Andrew and I popped in to Rowsley on Tuesday night and had a quick chat with the Operations Director about where we go from here in getting my trainees passed out for driving solo. Then we took the coffee table up to “Cheedale”, and bolted it down so that I could get some “as built” dimensions to create a sliding base for the compressor. The compressor itself, incidentally, is an old friend of mine – late last century I fitted it to a loco I was supplying to the Poole Harbour Commissioners and when that went for scrap a couple of years ago it was one of a number of “useful bits” we acquired through the good offices of a friend. It wants a check over before we bolt it in, but should augment the capacity nicely.

IMG 2221 blog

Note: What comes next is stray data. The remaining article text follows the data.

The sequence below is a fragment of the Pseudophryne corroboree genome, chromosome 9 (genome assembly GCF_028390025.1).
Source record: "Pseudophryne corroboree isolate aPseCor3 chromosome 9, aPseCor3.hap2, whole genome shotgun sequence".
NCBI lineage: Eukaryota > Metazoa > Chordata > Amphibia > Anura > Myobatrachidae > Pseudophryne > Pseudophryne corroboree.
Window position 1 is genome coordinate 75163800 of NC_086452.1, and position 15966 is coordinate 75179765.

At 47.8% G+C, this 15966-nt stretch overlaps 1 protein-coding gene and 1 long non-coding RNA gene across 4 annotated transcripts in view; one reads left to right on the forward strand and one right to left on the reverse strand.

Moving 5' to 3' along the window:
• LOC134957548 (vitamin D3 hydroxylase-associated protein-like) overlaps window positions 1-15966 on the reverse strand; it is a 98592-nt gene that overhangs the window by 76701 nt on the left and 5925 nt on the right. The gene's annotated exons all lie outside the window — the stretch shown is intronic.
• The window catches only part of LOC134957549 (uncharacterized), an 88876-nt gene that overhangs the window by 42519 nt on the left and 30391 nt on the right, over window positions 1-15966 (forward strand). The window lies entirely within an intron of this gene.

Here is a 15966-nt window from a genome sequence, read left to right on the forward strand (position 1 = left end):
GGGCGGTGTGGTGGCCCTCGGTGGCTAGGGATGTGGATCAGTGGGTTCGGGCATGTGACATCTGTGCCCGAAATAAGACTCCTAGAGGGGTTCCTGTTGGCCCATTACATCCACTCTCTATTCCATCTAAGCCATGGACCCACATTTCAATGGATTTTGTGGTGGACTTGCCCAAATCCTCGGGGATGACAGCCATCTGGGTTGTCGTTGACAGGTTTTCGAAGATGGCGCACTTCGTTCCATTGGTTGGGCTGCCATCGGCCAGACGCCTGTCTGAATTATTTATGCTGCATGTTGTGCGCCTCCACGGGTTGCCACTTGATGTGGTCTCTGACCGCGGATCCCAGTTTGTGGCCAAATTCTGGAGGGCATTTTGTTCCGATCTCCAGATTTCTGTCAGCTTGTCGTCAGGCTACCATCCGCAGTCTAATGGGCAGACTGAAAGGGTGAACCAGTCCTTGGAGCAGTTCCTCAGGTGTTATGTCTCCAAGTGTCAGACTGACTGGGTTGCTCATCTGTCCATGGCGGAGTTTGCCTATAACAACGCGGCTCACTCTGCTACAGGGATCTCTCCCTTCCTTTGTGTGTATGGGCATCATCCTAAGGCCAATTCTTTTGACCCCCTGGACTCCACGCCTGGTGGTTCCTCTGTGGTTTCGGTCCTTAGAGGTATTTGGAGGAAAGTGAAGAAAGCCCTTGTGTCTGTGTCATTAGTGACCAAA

You can see the coffee table itself in this photo, straddling over the crankshaft extension where it drives the fan. The compressor will come off the left-most grooves, while the farthest are lined up with the exhauster underneath. The coffee table has four gussets with locating holes through, and my base will bolt to them while providing slotted holes for the compressor and the method of dragging it to-and-fro. (Years ago I had a contract for the MoD to install an additional compressor on Ruston LSSH's. Out of curiosity I subbed out the compressor base design thinking that I might get back some useful ideas. What I received was a wonderful arrangement with machined slides and Acme threads that resembled what you'd find on a lathe or a machine tool. I could have happily wound the compressor to-and-fro all day and every day on its little wheel. But once the belts have been tensioned, they should not need adjusting for months at a time, and the cost of machining this lot would have exceeded the budget for the entire job. I concluded that I was better off designing it myself on the KISS principle - Keep it Simple, Stupid).